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Nutrition
is at the core of
everything your body
does for you.

From health to sickness,
from energy to lethargy,
from happiness to depression –
the necessary nutrients your cells
receive or do not receive affect
everything about you. If only one cell
in your body is deprived, it slowly affects
the rest of you.

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How should you
clean your teeth?
Let me count the ways!
When I was a kid
going to the dentist,
my dentist always told me
I had to brush harder.
What did that mean?
When my family moved to another city,
my new dentist told me totally different
things about brushing my teeth.
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INTERESTED,
BUT NEED TO KNOW
A LITTLE MORE?
Use the handy contact form and
I’ll get back to you soon.
While I cannot answer
treatment-specific questions,
I can respond to your general concerns!
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The Connection is Impressive

evolution rPeriodontitis and Metabolic Syndrome are manifestations of chronic inflammation. Could there be a causal relationship between the chronic inflammation of gum disease and the chronic inflammation of metabolic syndrome? The answer lies in the fact that practically all chronic diseases start with inflammation on the cellular level. If chronic inflammation could be brought under control, cells might have the potential to heal.
 
Periodontitis is an advanced stage of gum disease where the gums are infected and the bone surrounding the teeth is breaking down leading to loss of teeth and spread of infection. Metabolic syndrome is a cluster of disorders including high blood pressure, increased belly fat, high blood triglyceride, low blood HDL cholesterol, and increased blood sugar. These disorders lead to type-2 diabetes and cardiovascular disease.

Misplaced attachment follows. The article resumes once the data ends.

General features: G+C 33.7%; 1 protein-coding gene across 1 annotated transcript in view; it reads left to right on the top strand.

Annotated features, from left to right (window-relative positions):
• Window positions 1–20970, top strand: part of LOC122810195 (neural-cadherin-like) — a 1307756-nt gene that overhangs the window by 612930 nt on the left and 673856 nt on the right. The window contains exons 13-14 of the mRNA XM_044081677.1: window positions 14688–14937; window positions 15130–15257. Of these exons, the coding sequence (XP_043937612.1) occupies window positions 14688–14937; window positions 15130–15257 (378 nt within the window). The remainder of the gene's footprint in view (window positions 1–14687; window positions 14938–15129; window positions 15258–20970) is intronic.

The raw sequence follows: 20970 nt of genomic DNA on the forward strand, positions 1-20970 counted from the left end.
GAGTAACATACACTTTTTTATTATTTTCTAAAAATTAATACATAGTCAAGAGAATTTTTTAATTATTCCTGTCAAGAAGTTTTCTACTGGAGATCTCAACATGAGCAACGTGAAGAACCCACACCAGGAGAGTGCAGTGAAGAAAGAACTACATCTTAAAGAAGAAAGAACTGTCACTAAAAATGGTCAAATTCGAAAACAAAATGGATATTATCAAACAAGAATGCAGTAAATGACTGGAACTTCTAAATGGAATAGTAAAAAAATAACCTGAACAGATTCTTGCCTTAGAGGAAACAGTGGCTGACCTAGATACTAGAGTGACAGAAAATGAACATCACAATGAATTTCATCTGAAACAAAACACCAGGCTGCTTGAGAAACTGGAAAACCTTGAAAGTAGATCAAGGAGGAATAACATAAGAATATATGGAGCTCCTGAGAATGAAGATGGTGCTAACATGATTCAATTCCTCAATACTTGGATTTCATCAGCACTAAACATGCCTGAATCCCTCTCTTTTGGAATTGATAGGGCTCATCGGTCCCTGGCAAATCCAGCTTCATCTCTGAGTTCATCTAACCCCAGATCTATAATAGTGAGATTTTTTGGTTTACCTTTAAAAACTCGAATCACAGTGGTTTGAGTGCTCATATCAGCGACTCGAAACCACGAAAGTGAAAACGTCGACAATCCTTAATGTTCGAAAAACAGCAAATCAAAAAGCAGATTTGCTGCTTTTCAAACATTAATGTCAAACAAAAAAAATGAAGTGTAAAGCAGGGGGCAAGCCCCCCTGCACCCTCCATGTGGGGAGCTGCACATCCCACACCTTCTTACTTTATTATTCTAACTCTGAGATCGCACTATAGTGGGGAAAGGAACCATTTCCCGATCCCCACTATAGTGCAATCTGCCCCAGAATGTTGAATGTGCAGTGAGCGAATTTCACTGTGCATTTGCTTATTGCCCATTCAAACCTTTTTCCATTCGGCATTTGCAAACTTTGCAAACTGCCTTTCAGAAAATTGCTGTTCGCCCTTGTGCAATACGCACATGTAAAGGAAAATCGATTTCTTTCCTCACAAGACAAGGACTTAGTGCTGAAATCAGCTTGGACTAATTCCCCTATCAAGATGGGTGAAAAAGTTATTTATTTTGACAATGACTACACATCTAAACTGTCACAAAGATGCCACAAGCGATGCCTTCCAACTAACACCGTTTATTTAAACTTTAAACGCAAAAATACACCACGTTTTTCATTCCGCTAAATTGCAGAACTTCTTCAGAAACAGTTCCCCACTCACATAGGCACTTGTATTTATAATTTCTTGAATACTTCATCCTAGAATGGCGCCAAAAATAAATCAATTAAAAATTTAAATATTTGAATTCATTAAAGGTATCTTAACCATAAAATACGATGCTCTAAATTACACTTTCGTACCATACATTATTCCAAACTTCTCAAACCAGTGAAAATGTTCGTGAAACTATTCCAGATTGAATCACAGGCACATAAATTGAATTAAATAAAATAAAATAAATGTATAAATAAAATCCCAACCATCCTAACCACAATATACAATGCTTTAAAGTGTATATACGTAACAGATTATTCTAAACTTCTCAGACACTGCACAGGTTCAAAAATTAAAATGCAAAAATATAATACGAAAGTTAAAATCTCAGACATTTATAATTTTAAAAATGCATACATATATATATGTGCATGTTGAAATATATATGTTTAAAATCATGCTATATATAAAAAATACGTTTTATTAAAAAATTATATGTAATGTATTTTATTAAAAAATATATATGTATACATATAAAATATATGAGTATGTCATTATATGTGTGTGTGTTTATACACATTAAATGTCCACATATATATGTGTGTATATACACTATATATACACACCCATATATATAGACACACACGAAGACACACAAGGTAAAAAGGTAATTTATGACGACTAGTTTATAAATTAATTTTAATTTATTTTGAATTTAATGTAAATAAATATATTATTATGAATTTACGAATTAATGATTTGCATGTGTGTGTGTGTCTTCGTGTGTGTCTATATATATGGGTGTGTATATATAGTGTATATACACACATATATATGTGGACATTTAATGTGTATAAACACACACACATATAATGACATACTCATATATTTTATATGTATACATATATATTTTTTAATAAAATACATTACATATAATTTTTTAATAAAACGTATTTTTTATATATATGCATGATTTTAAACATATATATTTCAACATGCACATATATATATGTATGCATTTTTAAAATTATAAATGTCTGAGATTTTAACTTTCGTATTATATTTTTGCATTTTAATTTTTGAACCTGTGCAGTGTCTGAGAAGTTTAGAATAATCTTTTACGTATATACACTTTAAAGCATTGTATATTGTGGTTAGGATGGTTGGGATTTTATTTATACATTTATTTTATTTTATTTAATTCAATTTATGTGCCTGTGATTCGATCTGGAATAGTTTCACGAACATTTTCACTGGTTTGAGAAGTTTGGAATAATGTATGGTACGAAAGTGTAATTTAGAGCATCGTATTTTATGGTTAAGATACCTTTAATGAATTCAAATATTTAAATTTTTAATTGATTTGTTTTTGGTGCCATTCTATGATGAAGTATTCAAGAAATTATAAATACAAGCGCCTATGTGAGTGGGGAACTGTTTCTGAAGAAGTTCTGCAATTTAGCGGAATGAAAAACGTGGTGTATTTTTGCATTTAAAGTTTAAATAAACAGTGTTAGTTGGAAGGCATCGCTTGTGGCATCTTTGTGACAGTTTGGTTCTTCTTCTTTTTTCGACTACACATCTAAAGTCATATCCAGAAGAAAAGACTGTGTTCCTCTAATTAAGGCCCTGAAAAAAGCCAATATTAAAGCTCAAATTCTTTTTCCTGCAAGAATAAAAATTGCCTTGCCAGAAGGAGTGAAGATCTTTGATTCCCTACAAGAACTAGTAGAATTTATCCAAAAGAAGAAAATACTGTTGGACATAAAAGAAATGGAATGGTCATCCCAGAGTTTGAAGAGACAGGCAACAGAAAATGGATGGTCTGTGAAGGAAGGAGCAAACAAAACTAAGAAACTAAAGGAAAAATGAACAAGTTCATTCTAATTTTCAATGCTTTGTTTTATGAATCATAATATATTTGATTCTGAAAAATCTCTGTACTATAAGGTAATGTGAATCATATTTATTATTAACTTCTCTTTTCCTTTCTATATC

Current research has shown that there is a definite association between metabolic syndrome and periodontitis (Here and Here). A review paper published in April 2015 discussed the relationships between autoimmunity and various chronic diseases, and a paper published in May 2014 described the role of autoimmune responses in periodontal disease.
 
Possibly reducing the markers for metabolic syndrome will also reduce the prevalence of periodontitis.

  • In a paper published in 2009, a Paleo-type diet reduced gingival inflammation, virulent bacteria around the gum tissues, and the depth of gum pockets.
  • In 2012, Ian Spreadbury described how acellular carbohydrates (processed grains and sugars) as well as remnants of harmful bacteria (lipopolysaccharides or LPS) could pass through the intestinal lining to create chronic inflammation.
  • In 2014, a Paleo-type diet was shown to improve the markers of metabolic syndrome.

 
Skeptics, and those who strictly adhere to the proof of randomized clinical trials, will argue that currently there is not sufficient long-term evidence to unequivocally verify a causal relationship between a Paleo-type diet and health. There is much research to be done and to be published in peer-reviewed journals before defined causation could be proven.
 
I don’t know how many years it will take for the scientific community to pronounce, “Now it is proven!” Personally, the current published research is enough to convince me. I believe a Paleo-type diet is part of the lifestyle to choose if you want to become and stay the healthiest your genetic code has designed for you. Embracing a Paleo lifestyle will not only help promote a healthy mouth but also assist in maintaining a healthy body. Heal one cell at a time, and your body will thank you. The backdrop for my conviction is the two-and-a-half million years of our species’ evolution.

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